World affairs

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By Gideon Rachman
The people who prepare President Barack Obama’s national security briefing must be wondering what to put at the top of the pile. Should it be the Russian assault on Ukraine, or the advance of the Islamic State of Iraq and the Levant (known as Isis) in Iraq and Syria? And what items should go just below that?

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The UK decision to send ground attack aircraft to perform reconnaissance missions over Iraq has led to mounting speculation that it could soon join the US in conducting bombing missions against Islamist extremists terrorising the local population.

The British government has so far resisted calls from some politicians and former officers to join the US in launching air strikes against insurgents from the Islamic State of Iraq and the Levant (known as Isis). But the type of aircraft it has sent to the region – the Tornado GR4 – leaves the option open. Read more

David Gardner

Recep Tayyip Erdogan just won his ninth straight popular vote in just over a decade, to become the first directly elected president of Turkey, in what is supposed to be his apotheosis, raising him to the historic height of Mustafa Kemal Ataturk, father of modern Turkey. As his opponents have recurring reason to know, Mr Erdogan has established an almost preternatural grip on the electorate that not even prima facie evidence of corruption, willful policy decisions, and creeping authoritarianism seem able to loosen. Now Turkey and the world will see if he is truly a statesman.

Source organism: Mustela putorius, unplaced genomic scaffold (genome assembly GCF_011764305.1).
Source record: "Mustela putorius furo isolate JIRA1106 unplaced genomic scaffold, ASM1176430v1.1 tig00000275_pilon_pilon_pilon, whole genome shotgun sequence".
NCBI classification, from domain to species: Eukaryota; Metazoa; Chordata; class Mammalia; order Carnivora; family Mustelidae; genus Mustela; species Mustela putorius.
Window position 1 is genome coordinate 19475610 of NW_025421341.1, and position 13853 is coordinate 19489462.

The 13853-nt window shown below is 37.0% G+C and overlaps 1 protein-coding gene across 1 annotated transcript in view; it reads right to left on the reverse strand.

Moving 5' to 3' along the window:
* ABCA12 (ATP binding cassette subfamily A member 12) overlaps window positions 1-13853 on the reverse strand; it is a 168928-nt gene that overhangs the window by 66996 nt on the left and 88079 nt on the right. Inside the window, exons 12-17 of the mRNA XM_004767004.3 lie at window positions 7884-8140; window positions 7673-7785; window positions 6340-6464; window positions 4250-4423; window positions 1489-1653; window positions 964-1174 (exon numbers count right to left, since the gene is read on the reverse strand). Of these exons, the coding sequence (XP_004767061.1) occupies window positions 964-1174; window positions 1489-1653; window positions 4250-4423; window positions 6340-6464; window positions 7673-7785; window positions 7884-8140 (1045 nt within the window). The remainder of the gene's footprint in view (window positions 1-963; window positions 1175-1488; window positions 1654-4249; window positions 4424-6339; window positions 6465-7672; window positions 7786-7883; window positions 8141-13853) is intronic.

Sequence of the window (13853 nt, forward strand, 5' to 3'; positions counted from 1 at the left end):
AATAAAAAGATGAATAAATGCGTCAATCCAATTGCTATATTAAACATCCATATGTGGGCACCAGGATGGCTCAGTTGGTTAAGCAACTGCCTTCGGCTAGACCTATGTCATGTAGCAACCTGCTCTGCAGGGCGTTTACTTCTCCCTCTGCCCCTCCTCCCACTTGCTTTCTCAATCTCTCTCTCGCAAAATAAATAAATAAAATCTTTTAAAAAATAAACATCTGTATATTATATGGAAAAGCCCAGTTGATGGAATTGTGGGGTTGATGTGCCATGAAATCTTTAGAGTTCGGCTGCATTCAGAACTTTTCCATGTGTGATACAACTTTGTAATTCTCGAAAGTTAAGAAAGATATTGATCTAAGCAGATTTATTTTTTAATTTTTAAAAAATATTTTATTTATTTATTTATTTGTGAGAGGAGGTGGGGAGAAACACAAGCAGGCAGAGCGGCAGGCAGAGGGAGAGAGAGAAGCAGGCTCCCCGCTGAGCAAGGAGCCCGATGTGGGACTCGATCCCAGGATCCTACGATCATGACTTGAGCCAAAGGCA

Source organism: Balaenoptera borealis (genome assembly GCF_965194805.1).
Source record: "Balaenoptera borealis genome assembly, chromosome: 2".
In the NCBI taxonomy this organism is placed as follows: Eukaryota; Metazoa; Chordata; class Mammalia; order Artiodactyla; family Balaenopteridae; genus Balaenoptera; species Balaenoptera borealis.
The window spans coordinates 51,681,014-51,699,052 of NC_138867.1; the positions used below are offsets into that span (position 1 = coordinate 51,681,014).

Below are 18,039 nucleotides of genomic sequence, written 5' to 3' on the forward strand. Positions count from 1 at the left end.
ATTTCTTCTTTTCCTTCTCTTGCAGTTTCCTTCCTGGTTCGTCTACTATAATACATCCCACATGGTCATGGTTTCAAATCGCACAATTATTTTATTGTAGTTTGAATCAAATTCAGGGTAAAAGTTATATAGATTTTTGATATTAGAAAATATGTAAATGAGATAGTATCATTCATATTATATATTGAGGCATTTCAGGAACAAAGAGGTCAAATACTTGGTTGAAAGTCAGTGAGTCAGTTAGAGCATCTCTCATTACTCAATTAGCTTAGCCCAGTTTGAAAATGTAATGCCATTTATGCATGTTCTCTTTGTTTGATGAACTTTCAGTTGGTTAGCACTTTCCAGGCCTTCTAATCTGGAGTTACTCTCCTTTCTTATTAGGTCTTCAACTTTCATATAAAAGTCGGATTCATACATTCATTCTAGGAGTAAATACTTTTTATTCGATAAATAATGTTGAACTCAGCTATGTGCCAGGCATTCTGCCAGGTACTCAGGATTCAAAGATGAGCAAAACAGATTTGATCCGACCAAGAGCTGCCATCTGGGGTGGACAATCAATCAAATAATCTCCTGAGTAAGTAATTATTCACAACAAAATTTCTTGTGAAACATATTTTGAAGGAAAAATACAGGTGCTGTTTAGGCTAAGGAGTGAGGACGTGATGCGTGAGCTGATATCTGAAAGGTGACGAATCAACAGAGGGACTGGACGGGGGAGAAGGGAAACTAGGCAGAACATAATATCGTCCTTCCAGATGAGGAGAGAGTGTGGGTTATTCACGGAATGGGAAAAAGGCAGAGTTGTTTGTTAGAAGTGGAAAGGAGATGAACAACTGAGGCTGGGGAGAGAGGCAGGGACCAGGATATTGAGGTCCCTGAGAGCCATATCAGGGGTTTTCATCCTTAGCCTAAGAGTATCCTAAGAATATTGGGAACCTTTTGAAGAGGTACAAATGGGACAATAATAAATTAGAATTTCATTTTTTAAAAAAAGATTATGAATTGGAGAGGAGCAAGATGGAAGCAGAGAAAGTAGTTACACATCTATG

Nobody can gainsay Mr Erdogan his victory which, despite a comparatively low turnout, has given him a comfortable first round win. But after more than a decade as prime minister of a nation he has helped transform – not least by spreading wealth and giving a voice to those whom Ataturk’s secular republic kept at the margins of society – Mr Erdogan must now decide where to take a great and pivotal country he increasingly treats as his personal patrimony. Read more

David Gardner

The call this weekend by bishops of the Church of England for the UK to grant asylum to the Christians driven out of the northern Iraqi city of Mosul by the jihadi fanatics of the Islamic State of Iraq and the Levant, known as Isis, seems instinctively right. As the Right Reverend David Walker, Bishop of Manchester, observed: “this is, in part, our mess”.

“We have created the space in which Isis have moved in and have expelled Christians from northern Iraq and would like to expel them from the whole of that country,” he told the BBC. Read more

By Gideon Rachman

Just a couple of months ago it was fashionable to laud Vladimir Putin for his strategic genius. American rightwingers contrasted his sure-footedness with their own president’s alleged weakness. In a column entitled “Obama vs Putin, The Mismatch”, Charles Krauthammer argued: “Under this president, Russia has run rings around America.” Rudy Giuliani, former mayor of New York, praised Mr Putin’s decisiveness and cooed: “That’s what you call a leader.” Nigel Farage, leader of the UK Independence party, said Mr Putin was the world leader he most admired.

Tony Barber

Here are three reasons why some of Italy’s EU partners don’t want Federica Mogherini, the Italian foreign minister, to become the 28-nation bloc’s next foreign policy supremo.

Only one is to do with her. The second is about the distribution of big EU jobs among nations. The third, most important reason is about Italy and why its foreign policy may not suit the EU as a whole. Read more